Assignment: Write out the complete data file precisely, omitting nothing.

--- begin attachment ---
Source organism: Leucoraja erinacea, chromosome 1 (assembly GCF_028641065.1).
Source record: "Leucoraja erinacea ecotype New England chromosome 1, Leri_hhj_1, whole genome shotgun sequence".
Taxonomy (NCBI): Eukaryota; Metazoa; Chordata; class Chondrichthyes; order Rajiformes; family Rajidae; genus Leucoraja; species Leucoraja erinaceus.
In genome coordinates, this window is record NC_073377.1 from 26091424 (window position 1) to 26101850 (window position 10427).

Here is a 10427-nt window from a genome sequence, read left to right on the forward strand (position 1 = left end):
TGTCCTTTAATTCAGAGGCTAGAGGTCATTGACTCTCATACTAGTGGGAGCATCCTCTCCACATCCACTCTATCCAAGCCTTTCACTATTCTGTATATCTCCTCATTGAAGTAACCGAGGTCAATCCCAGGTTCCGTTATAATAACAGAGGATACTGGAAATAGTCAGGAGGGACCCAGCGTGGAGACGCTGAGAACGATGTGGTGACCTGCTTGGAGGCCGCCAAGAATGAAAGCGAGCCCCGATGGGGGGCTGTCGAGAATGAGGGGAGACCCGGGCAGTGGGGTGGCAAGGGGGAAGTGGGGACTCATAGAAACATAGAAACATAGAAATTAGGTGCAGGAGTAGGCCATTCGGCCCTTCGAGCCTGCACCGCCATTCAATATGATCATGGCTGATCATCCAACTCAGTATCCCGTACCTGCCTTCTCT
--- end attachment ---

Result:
Source organism: Leucoraja erinacea, chromosome 1 (assembly GCF_028641065.1).
Source record: "Leucoraja erinacea ecotype New England chromosome 1, Leri_hhj_1, whole genome shotgun sequence".
Taxonomy (NCBI): Eukaryota; Metazoa; Chordata; class Chondrichthyes; order Rajiformes; family Rajidae; genus Leucoraja; species Leucoraja erinaceus.
In genome coordinates, this window is record NC_073377.1 from 26091424 (window position 1) to 26101850 (window position 10427).

Here is a 10427-nt window from a genome sequence, read left to right on the forward strand (position 1 = left end):
TGTCCTTTAATTCAGAGGCTAGAGGTCATTGACTCTCATACTAGTGGGAGCATCCTCTCCACATCCACTCTATCCAAGCCTTTCACTATTCTGTATATCTCCTCATTGAAGTAACCGAGGTCAATCCCAGGTTCCGTTATAATAACAGAGGATACTGGAAATAGTCAGGAGGGACCCAGCGTGGAGACGCTGAGAACGATGTGGTGACCTGCTTGGAGGCCGCCAAGAATGAAAGCGAGCCCCGATGGGGGGCTGTCGAGAATGAGGGGAGACCCGGGCAGTGGGGTGGCAAGGGGGAAGTGGGGACTCATAGAAACATAGAAACATAGAAATTAGGTGCAGGAGTAGGCCATTCGGCCCTTCGAGCCTGCACCGCCATTCAATATGATCATGGCTGATCATCCAACTCAGTATCCCGTACCTGCCTTCTCT